Details are emerging about the device used during Monday's explosion in a New York City subway tunnel. Investigative Reporter Myles Miller has some of the early details.
Officials say the suspect Akayed Ullah received all his information on how to build the pipe bomb used in Monday's explosion online.
"Fortunately for us, the bomb partially detonated," New York Gov. Andrew Cuomo said. "It was not a sophisticated device."
Sources close to the investigation said the elements left behind can help investigators put together a post blast analysis to figure out how and when the bomb was created.
"He did detonate it, but it did not fully have the effect that he was hoping for," Cuomo said. "The explosive chemical did ignite, it was in a pipe, but the pipe itself did not explode. So he wound up hurting himself."
Investigators currently believe a cell phone was used as a trigger for the device and that the suspect was reaching out for that phone even as he lay wounded, surrounded by Port Authority police officers.
"It was affixed to his person with a combination of Velcro and zip ties. The bomb squad is in the process now, along with the FBI special agent bomb technicians," John Miller, the NYPD's Deputy Commissioner of Intelligence and Counterterrorism said earlier Monday. "Of processing that crime scene with others."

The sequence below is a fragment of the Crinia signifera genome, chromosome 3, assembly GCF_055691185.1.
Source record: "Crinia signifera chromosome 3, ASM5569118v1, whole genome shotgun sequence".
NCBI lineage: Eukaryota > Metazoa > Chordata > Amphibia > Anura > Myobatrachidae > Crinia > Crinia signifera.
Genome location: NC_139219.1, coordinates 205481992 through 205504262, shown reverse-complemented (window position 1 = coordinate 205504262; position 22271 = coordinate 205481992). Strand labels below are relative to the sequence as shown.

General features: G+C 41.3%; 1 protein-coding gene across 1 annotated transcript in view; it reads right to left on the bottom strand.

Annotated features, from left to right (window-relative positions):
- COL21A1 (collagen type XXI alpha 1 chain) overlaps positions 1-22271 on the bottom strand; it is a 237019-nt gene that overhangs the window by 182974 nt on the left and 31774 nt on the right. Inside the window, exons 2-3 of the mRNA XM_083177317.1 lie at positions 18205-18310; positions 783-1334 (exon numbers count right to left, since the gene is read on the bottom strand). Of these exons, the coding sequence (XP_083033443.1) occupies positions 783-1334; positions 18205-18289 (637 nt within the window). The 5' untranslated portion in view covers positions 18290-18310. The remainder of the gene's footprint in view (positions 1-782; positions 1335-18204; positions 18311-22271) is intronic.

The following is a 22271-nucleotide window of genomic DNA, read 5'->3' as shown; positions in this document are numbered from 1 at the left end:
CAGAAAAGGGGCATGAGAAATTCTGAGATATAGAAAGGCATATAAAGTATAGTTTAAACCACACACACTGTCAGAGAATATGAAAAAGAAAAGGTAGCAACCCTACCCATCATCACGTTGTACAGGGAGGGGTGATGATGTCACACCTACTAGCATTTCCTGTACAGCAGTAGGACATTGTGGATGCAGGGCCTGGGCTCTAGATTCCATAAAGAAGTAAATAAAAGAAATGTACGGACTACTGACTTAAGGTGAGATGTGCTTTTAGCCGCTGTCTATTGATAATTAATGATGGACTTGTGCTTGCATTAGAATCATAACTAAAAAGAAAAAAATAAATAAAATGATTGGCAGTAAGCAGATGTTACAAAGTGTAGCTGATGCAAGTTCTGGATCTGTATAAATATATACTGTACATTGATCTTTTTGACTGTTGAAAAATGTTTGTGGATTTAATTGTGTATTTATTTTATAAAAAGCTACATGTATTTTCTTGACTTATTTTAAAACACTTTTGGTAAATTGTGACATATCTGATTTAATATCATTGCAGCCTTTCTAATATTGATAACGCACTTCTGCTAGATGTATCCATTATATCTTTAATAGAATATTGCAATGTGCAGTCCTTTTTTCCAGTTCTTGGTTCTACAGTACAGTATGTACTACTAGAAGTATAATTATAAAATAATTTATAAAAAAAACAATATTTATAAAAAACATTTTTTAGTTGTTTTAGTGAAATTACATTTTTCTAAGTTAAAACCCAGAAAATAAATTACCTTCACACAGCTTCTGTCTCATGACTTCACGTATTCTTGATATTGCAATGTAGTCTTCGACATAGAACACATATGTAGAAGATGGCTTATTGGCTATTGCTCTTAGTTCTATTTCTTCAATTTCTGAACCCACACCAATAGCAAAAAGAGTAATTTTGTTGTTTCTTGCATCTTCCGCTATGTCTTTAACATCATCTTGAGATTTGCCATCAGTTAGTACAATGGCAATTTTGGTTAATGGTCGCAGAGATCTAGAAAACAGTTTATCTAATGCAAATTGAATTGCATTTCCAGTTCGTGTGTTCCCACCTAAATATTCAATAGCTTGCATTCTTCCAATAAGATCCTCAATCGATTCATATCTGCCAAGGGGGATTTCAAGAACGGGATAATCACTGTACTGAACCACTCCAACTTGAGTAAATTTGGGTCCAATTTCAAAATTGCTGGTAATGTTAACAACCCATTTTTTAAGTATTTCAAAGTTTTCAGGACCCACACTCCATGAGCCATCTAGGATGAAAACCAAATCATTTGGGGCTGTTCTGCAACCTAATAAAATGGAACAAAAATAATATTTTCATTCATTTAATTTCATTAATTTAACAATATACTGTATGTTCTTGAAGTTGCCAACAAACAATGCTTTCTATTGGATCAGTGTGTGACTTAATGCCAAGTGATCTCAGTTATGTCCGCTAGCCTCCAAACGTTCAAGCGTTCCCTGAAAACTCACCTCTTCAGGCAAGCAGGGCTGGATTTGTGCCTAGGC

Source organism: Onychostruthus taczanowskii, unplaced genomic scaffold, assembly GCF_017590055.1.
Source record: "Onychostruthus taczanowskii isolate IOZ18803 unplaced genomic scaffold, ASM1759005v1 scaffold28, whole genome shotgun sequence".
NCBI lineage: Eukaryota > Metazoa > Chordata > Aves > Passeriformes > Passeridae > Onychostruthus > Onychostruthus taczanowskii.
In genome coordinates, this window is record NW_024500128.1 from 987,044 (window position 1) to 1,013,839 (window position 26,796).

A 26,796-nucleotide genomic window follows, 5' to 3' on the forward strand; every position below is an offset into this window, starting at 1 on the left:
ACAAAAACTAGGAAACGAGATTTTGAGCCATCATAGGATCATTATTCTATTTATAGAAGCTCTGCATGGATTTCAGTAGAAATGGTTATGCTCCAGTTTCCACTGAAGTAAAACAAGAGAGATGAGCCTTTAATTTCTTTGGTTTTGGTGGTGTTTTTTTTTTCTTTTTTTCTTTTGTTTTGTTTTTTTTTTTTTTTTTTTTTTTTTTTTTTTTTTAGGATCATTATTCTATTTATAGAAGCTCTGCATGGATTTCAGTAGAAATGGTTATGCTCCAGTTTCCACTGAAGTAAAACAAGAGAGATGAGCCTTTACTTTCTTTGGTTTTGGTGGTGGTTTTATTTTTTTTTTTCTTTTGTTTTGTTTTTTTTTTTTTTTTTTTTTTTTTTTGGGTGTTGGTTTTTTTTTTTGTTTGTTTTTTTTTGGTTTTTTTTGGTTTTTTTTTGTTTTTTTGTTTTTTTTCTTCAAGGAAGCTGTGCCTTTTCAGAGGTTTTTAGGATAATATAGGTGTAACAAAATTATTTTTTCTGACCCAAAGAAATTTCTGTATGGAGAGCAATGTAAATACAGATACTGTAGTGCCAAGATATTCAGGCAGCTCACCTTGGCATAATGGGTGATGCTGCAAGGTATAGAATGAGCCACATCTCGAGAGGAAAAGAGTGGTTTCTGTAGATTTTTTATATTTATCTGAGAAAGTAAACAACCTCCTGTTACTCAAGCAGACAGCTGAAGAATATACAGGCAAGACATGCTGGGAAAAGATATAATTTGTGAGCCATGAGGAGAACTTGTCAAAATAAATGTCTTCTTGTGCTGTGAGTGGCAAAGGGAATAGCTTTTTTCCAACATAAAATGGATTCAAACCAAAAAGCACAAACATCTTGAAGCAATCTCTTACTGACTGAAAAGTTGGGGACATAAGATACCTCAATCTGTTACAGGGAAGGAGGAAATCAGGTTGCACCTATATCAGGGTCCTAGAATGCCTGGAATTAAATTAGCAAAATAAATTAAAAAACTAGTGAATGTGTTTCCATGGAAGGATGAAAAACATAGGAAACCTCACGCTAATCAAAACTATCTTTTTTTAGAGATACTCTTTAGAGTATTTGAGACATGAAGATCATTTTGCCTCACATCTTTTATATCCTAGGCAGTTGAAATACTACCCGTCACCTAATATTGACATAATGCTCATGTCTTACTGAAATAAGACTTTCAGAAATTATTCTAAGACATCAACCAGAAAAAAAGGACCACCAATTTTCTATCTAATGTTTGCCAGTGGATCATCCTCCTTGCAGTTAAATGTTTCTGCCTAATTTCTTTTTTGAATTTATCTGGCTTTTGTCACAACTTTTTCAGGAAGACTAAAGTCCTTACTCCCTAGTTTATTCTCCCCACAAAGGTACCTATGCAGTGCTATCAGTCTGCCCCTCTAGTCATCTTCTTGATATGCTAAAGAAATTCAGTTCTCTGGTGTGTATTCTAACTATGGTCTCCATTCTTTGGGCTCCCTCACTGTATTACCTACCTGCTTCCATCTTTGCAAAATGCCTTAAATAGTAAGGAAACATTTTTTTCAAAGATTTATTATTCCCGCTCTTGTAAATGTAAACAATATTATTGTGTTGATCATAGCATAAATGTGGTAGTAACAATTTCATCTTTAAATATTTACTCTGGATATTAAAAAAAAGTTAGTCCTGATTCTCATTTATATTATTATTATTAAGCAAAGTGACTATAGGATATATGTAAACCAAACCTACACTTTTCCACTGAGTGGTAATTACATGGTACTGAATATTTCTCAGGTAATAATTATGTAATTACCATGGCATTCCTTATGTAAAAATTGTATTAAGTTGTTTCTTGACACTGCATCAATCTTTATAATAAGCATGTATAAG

"They're going to gather up those pieces and we'll have a better idea of what the device was put together with and what was inside it," Miller added.
Law enforcement sources said it didn't come as a surprise that the suspect learned how to make the pipe bomb online, given the amount of step-by-step videos that have been used in previous domestic terrorist attack in New York, such as the one used in 2016 Chelsea bombing. The suspect, Ahmad Khan Rahimi, built a homemade pressure cooker from an article he found online.